The Norwegian cultural sector takes measures due to the Covid-19 crisis
Arts Council Norway will not be demanding repayment of funds from cancelled events, and artist and cultural players will receive support from Covid-19 compensation schemes.
Compensation scheme for cultural events
On behalf of the Norwegian Ministry of Culture, Arts Council Norway is managing a compensation scheme for the arts and cultural sector. The scheme is directed towards cultural organizers who had to cancel or postpone events due to restrictions and bans imposed by the healthcare authorities or the Government as a result of the coronavirus pandemic.
The first application deadline was 21 April, and 271 applicants have received compensation. The second application deadline is on 15 September, and also includes subcontractors in the cultural sector. Organizations and businesses can seek compensation for losses and additional expenses due to postponement or cancellation of cultural events that were to be held between 1 May to 31 August 2020.
Both compensation schemes do not include cultural institutions that receive 60 per cent or more of their income as subsidies from the Norwegian Government. On 29 May 2020, the Government allocated additional funds of NOK 200 million to museums and performing arts institutions in this category.
Government Grants for Artists
29 May 2020, the Norwegian Government allocated an additional NOK 100 million to grants for artists. The Committee for Government Grants, one of the independent committees within the Arts Council Norway, will distribute NOK 70 million. The Norwegian Performing Artists' Fund (FFUK) will distribute the remaining NOK 30 million. The purpose of the grant is to enable artists to maintain activity through an extraordinary situation.
Other grant schemes
Arts Council Norway has established a grant scheme for art and culture projects in Norway – allocating NOK 30 million from the Norwegian Cultural Fund to address the current situation related to the Covid-19 pandemic. The deadline for applications was 5 May 2020. The programme received almost 1,400 applications worth a total of NOK 260 million.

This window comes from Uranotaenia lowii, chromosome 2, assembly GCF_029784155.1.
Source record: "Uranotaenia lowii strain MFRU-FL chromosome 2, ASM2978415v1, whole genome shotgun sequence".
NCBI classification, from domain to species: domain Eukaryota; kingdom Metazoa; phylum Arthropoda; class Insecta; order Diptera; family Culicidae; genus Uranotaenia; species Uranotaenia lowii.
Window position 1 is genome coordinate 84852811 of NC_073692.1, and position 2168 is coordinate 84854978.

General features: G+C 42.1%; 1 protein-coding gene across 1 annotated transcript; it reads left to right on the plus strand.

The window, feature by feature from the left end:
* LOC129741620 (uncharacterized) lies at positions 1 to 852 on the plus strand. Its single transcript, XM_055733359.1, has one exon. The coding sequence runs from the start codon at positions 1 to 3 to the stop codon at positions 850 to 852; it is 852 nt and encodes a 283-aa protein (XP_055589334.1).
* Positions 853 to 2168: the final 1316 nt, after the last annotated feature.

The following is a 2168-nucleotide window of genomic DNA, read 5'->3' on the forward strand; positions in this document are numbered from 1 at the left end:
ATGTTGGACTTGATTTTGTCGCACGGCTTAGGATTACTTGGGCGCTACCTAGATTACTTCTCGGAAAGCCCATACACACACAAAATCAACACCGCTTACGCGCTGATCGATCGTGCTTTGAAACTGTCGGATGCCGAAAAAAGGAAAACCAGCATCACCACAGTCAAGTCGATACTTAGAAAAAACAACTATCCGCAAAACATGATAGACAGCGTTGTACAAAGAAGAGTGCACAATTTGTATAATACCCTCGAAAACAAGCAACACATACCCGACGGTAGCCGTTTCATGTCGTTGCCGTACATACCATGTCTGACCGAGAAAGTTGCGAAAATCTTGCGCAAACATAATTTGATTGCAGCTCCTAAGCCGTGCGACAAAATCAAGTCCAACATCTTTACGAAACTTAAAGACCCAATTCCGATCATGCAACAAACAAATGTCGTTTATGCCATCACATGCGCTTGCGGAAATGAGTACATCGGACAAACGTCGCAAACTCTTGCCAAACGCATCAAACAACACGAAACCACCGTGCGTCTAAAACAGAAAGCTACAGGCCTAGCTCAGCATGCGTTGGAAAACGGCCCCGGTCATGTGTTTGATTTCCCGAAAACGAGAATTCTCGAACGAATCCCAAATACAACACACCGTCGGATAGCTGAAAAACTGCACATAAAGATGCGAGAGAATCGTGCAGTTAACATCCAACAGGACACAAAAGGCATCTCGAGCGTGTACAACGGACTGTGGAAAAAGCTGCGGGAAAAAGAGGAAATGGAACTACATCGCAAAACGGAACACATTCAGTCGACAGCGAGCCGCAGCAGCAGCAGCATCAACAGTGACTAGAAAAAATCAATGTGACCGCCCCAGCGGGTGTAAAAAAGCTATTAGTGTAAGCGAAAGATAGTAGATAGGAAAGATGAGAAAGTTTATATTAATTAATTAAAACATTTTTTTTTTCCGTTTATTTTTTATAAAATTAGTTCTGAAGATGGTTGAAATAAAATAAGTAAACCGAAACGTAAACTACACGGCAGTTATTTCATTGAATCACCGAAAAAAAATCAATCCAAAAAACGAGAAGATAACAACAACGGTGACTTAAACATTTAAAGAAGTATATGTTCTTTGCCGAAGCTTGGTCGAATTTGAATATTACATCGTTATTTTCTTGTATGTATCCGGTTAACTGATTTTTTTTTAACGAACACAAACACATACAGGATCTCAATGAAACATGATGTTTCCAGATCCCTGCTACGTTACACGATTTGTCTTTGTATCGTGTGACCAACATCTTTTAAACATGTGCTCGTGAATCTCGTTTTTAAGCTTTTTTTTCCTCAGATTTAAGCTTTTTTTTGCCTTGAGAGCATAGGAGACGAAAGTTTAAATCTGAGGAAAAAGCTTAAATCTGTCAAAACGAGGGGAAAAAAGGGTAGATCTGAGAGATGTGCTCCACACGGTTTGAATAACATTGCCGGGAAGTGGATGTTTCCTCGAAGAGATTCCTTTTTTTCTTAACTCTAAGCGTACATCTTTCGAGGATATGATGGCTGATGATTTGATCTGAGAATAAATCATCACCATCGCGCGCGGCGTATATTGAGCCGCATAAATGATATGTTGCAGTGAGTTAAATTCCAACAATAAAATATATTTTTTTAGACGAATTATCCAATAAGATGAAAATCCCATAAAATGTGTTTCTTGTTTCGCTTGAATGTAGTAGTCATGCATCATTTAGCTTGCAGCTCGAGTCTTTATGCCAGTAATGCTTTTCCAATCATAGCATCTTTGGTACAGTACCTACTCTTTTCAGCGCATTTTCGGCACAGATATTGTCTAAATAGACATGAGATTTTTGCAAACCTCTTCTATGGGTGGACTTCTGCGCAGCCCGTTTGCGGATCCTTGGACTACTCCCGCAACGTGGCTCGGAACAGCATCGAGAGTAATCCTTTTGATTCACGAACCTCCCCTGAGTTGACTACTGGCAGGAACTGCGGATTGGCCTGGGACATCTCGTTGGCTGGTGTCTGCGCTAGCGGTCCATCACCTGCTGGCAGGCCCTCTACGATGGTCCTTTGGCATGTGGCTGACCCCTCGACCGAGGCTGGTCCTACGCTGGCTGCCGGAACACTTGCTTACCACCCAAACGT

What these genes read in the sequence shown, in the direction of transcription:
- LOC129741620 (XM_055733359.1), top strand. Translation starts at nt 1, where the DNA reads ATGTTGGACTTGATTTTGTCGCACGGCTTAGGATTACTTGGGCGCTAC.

Other types of grant application evaluation and the payment of grants will continue as usual within the structures of the Arts Council.
Arts Council Norway will not be demanding repayment of funds from the events and projects cancelled as a result of the pandemic. Grant recipients are encouraged to consider alternative ways of conducting their activities, if possible. Other arts and culture organizations in Norway such as Kulturtanken (Arts for Young Audiences Norway), Music Norway and NORLA have also chosen not to demand repayments of allocated funds. Regional authorities have made similar guarantees.
Research and knowledge
A recent report by Menon Economics, conducted on behalf of the Arts Council Norway, shows that the cultural sector may have lost more than one-third of its income in March and April 2020. During the first six weeks of restrictions, the sector lost approximately NOK 1,5 billion. The findings indicate significant differences between art forms. The music sector is impacted the most, with as much as 50 per cent drop in revenue since 12 March through April. Other industries follow with a revenue loss of 42 per cent in the performing arts; 35 per cent for visual arts; 25 per cent for museums and cultural heritage; and 23 per cent for the book industry.
Arts Council Norway has also conducted a zero-point analysis of the cultural sector in partnership with Menon Economics and BI: CCI. By analysing the economic activity of the cultural industries in 2018, the report will be used as a baseline to assess the effects of the Covid-19 crisis on the cultural sector and creative industries.
Arts Council Norway has established an emergency group that collects input and facts from the artists' organizations and the rest of the sector to find adequate crisis measures. This information is forwarded to the Ministry of Culture, for continuous evaluation of the situation.
Government restrictions and general provisions
As of 15 June 2020, The Government allows cultural events of up to 200 people. Events with more than 200 participants are banned until 1 September 2020.
The Norwegian Parliament has adopted a scheme where freelancers and the self-employed will receive temporary income protection. It is equivalent to 80 per cent of their average income over the last year, up to a specific limit. The compensation occurs from day 17 after the loss of income. The Ministry of Finance has requested the Norwegian Parliament to allow for self-employed and freelancers to receive social, financial assistance in anticipation of income compensation.
The international cooperation programmes where Arts Council Norway is the Norwegian National Contact Point, are also affected by the coronavirus pandemic. Consequently, some deadlines have been extended.
The Covid-19 crisis has forced cultural institutions and arenas across Europe to close their doors and cancel all events for the foreseeable future, leaving people without work and income. The crisis has consequences for the entire cultural value chain, and the total effect for the European cultural life is still unclear.
The independent arts field is a vulnerable sub-sector during the Covid-19 crisis. In Europe, as well as in Norway, a high number of freelancers, volunteer organizations, associations and small and medium-sized enterprises (SMEs), often without a steady income, characterizes this field. In several of the countries with which Arts Council Norway cooperates, there are few grant schemes available for this sub-sector.
Arts Council Norway continues cooperation with its international partners, working to find ways to facilitate collaboration between arts and cultural players across borders despite the current crisis.